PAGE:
Receiving care in a community setting is associated with a prolonged maintenance treatment in patients with non-Hodgkin lymphoma.
A recently approved second-line therapy is reasonably effective in the treatment of advanced non-small cell lung cancer, according to a recent real-world study.
Differences in health insurance coverage account for about half of the substantial disparity in survival between black and white patients with colorectal cancer.
Student pharmacists can accurately and efficiently acquire medication histories for patients admitted to a large academic hospital, reducing the workload of the clinical staff.
More than 60% of patients prescribed antiretroviral therapy at a large community teaching hospital experienced at least one prescription error.
A recent study found that while treatment outcomes for a CLL therapy are comparable in clinical trials and the real-world setting, adverse events are increased in the latter.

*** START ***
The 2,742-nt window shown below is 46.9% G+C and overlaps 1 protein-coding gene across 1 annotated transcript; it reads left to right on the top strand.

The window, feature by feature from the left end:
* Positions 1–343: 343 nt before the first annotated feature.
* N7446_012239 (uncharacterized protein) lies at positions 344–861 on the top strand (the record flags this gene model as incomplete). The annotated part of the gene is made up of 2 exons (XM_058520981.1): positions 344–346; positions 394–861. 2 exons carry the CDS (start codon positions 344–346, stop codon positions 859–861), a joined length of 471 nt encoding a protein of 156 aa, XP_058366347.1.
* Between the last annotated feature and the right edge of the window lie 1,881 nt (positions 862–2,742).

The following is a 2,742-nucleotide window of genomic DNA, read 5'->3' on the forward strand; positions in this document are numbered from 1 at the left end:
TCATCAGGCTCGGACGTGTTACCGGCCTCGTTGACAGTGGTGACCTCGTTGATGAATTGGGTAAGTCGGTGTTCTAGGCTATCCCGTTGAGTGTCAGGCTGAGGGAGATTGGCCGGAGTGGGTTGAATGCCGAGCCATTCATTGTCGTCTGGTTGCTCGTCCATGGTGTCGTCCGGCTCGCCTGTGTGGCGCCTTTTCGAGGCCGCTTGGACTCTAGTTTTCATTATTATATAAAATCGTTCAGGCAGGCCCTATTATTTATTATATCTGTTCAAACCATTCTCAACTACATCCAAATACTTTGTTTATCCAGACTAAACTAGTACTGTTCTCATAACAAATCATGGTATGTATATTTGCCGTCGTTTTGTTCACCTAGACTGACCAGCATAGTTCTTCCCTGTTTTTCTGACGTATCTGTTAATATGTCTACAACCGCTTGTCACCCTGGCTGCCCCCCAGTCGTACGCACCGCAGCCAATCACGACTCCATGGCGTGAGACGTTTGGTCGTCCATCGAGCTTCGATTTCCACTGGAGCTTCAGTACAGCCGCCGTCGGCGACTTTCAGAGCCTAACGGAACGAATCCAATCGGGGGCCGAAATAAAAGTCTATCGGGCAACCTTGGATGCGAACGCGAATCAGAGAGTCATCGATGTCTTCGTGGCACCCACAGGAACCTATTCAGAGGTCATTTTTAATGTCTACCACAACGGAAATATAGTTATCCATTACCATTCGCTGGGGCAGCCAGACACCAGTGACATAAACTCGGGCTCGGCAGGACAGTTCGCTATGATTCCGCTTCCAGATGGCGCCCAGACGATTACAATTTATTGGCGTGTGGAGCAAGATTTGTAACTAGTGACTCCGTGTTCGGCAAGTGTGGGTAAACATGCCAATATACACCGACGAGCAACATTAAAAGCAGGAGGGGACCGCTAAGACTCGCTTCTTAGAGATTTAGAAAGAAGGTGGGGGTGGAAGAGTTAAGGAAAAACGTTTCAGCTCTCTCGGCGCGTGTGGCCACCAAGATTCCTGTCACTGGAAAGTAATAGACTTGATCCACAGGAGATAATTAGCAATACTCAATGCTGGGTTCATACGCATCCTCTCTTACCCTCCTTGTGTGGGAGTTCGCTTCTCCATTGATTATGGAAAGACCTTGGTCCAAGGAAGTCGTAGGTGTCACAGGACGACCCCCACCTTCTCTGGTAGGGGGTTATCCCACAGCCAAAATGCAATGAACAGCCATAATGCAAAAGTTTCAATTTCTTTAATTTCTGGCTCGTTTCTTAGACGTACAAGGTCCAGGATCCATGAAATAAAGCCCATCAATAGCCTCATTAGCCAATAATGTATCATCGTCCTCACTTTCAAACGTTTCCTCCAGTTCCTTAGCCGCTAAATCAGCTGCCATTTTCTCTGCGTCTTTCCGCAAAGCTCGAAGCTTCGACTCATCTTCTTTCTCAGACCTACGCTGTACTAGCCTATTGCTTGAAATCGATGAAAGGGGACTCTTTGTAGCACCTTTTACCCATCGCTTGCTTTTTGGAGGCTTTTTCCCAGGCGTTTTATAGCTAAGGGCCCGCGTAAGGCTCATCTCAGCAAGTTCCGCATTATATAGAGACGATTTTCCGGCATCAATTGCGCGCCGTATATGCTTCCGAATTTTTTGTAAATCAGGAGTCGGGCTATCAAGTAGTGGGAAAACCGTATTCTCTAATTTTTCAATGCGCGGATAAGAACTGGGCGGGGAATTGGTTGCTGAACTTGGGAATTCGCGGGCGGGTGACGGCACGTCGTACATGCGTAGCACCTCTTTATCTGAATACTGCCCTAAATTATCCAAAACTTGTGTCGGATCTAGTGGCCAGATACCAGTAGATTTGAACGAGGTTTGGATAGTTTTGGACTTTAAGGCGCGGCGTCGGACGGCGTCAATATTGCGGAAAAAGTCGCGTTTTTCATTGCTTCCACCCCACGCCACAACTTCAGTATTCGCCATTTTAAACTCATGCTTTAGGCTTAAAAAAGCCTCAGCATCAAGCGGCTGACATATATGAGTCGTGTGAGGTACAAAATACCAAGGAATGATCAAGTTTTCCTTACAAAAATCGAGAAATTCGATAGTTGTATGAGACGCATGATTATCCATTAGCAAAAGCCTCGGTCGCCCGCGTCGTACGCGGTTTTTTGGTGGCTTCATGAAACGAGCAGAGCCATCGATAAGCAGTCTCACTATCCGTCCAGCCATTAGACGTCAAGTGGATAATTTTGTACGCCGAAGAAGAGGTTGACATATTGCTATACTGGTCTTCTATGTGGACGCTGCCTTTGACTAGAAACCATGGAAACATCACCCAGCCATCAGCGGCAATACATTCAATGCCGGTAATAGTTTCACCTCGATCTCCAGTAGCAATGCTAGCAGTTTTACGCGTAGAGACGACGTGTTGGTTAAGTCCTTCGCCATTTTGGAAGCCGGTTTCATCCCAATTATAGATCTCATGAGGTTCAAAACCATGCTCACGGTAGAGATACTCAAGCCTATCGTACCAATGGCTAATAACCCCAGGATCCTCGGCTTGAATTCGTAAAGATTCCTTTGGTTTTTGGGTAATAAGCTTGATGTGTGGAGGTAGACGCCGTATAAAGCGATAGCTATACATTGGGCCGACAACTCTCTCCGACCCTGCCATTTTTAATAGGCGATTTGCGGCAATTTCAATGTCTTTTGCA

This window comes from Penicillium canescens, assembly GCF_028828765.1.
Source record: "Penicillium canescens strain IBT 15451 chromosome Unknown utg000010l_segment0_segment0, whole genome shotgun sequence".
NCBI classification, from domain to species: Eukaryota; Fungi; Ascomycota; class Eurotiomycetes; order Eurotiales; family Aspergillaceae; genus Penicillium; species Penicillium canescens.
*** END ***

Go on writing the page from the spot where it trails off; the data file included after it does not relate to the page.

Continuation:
Laws designed to equalize out-of-pocket costs faced by cancer patients undergoing chemotherapy — whether treated intravenously, with pills or liquid doses — are having mixed results.
Duke Cancer Institute has developed a community health program focused on minimizing cancer disparities and improving overall health.
Patients with cancer receiving radiation therapy who have a previous psychiatric diagnosis have 208% higher follow-up emergency department costs than patients without a pre-existing psychiatric diagnosis.
Patients with hepatocellular carcinoma who took a reduced therapy dose had a lower cumulative pill cost and were less likely to discontinue treatment due to toxicities.